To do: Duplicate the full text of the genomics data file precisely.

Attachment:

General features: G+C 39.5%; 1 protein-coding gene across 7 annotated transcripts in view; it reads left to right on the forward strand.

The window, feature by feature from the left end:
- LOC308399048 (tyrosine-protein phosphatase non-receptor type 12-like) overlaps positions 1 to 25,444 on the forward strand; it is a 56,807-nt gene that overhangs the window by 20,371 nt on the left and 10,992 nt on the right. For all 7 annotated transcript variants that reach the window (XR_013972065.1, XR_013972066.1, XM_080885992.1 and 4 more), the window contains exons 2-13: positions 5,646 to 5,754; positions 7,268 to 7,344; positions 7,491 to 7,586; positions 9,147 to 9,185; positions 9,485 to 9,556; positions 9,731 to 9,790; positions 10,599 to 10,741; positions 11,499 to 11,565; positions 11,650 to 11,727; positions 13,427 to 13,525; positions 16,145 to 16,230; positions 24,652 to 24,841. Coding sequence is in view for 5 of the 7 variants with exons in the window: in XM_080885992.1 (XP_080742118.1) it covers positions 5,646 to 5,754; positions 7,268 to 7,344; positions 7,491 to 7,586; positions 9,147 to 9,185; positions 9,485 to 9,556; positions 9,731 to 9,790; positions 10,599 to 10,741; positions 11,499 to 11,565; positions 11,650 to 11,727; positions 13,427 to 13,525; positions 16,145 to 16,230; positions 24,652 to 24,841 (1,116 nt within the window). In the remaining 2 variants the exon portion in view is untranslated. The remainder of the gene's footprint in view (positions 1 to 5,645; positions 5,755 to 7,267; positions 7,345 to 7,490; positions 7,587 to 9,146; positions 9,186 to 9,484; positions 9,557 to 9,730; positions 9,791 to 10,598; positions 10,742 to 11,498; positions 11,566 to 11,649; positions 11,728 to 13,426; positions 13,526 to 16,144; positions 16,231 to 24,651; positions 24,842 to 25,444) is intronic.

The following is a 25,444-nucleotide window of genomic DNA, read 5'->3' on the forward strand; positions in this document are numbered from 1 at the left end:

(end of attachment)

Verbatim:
General features: G+C 39.5%; 1 protein-coding gene across 7 annotated transcripts in view; it reads left to right on the forward strand.

The window, feature by feature from the left end:
- LOC308399048 (tyrosine-protein phosphatase non-receptor type 12-like) overlaps positions 1 to 25,444 on the forward strand; it is a 56,807-nt gene that overhangs the window by 20,371 nt on the left and 10,992 nt on the right. For all 7 annotated transcript variants that reach the window (XR_013972065.1, XR_013972066.1, XM_080885992.1 and 4 more), the window contains exons 2-13: positions 5,646 to 5,754; positions 7,268 to 7,344; positions 7,491 to 7,586; positions 9,147 to 9,185; positions 9,485 to 9,556; positions 9,731 to 9,790; positions 10,599 to 10,741; positions 11,499 to 11,565; positions 11,650 to 11,727; positions 13,427 to 13,525; positions 16,145 to 16,230; positions 24,652 to 24,841. Coding sequence is in view for 5 of the 7 variants with exons in the window: in XM_080885992.1 (XP_080742118.1) it covers positions 5,646 to 5,754; positions 7,268 to 7,344; positions 7,491 to 7,586; positions 9,147 to 9,185; positions 9,485 to 9,556; positions 9,731 to 9,790; positions 10,599 to 10,741; positions 11,499 to 11,565; positions 11,650 to 11,727; positions 13,427 to 13,525; positions 16,145 to 16,230; positions 24,652 to 24,841 (1,116 nt within the window). In the remaining 2 variants the exon portion in view is untranslated. The remainder of the gene's footprint in view (positions 1 to 5,645; positions 5,755 to 7,267; positions 7,345 to 7,490; positions 7,587 to 9,146; positions 9,186 to 9,484; positions 9,557 to 9,730; positions 9,791 to 10,598; positions 10,742 to 11,498; positions 11,566 to 11,649; positions 11,728 to 13,426; positions 13,526 to 16,144; positions 16,231 to 24,651; positions 24,842 to 25,444) is intronic.

The following is a 25,444-nucleotide window of genomic DNA, read 5'->3' on the forward strand; positions in this document are numbered from 1 at the left end: